This week I thought I would discuss the M-σ relation.
The M-σ relation is a puzzle of modern astronomy. You see, it shouldn’t exist, or rather - we don’t understand why it exists. The M-σ relation is a correlation between the mass of supermassive black holes (M) and the velocity dispersion of the stars in the host galaxy (σ).
What the heck does that mean? I hear you asking. Well I’ll tell you.
First, the stellar velocity dispersion. This is a measurement of the range of velocities that stars have while flying around the galaxy. An observer from Earth sees some of the stars flying toward her, while others are flying away, and many are traveling with velocities somewhere in-between directly toward and directly away. The range of those velocities is what we call the dispersion, and it is directly determined by the amount of mass within the orbits of the stars.
Now what about the mass of the black holes? Well, black holes are really, really massive. Some are so massive, they are dubbed supermassive, and those supermassive black holes rest at the center of nearly every galaxy in the universe. The supermassive ones have more mass than a million of our Suns, and some have more mass than a billion. A billion. And that means that they have a lot of gravity. Mass leads to gravity, and gravity binds galaxies together.
But as big as supermassive black holes are, they are nothing compared to the galaxies in which they reside. And all the stars and all the gas and dust in the galaxy (what we call baryonic matter) is still small compared to the dark matter in the halos of the galaxies.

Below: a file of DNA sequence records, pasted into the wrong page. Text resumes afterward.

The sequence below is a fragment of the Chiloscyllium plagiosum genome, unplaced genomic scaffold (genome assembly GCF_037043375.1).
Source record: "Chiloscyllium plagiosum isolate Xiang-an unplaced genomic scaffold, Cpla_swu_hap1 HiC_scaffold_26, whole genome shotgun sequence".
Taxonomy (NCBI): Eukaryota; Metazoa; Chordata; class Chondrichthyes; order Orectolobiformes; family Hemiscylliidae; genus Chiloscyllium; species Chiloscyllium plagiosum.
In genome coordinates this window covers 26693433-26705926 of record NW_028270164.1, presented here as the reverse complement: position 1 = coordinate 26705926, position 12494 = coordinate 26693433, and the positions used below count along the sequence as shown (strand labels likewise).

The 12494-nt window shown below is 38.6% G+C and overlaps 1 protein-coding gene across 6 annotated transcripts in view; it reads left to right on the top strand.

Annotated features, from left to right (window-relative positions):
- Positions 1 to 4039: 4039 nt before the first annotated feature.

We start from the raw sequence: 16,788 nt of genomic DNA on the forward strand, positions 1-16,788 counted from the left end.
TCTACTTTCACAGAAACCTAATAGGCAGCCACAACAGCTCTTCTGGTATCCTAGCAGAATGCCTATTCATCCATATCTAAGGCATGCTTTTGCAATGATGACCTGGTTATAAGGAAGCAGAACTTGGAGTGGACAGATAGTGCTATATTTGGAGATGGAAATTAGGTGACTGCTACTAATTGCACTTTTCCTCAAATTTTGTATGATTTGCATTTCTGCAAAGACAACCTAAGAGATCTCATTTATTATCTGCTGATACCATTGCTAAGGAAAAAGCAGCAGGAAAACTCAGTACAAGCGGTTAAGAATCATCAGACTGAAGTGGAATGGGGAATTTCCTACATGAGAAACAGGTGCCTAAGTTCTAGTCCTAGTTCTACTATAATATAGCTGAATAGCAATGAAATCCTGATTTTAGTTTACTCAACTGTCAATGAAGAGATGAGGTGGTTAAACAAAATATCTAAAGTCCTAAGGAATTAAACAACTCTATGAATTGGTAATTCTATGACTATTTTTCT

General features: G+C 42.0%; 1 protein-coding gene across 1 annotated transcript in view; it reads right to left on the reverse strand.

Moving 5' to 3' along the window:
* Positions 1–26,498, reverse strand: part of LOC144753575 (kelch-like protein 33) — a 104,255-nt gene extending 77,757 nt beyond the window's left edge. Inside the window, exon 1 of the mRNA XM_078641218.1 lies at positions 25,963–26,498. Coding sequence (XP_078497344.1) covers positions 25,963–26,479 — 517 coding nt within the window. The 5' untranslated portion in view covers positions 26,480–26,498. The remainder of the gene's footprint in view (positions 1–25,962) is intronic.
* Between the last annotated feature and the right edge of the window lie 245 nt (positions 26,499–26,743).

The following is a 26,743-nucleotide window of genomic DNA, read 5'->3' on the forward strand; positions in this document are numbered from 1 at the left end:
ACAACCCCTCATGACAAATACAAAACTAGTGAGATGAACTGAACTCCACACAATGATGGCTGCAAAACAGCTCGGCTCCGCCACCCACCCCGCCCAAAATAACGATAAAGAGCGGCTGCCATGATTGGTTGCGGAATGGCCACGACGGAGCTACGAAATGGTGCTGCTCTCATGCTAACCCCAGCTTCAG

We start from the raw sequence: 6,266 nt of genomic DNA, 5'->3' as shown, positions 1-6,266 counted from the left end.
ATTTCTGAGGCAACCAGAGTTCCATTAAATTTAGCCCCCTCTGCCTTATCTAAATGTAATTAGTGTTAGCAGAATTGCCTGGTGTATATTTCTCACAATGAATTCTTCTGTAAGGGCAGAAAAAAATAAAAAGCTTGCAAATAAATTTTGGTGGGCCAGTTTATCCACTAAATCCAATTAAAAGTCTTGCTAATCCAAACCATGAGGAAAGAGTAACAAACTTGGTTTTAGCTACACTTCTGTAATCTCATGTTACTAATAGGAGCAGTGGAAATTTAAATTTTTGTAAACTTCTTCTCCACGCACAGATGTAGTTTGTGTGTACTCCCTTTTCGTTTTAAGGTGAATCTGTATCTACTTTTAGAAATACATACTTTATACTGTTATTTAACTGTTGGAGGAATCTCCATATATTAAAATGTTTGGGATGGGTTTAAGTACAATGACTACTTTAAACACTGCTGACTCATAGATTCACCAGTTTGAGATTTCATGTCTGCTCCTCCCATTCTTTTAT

But before this turns into a discussion about the largest structures of the universe, let’s scale back to the supermassive black holes. While those black holes are massive enough to influence the orbits of the stars that are very nearby, they are not massive enough to influence the orbits of stars that are further away in the bulge of the host galaxy. The galaxy is so much bigger than the black hole, that the black hole can only influence - can only pull on - the stars closest to it. And that is precisely why the M-σ relation should not exist.
We measure the velocity dispersion of the galaxy, which should not be influenced by the black hole, and we measure the mass of the black hole. When we examine the measurements from many different galaxies, we find that the more massive the black hole is, the bigger the velocity dispersion is in the host galaxies. But the galaxies are so much bigger than the black holes - how do they "know" about the mass of the black hole at the center? Why does that relationship even exist?
There are a couple explanations that might connect the supermassive black holes to the host galaxies. One involves smashing galaxies together and merging the black holes within them. The other adds a layer of feedback from black hole growth into the host galaxy. Neither of these ideas are definitively confirmed yet, but there is evidence for both. I’ll leave that for another day.
For now, check out this cool artwork of an active galactic nucleus. What is it? Where did it come from? What is it doing? Although, I have discussed the Teacup AGN in a previous post, I'll keep discussing AGN in the future. I'll even discuss how we can use AGN to study the M-σ relation.
Image credit: ESA/NASA (http://sci.esa.int/integral/49029-the-unified-model-of-agn/)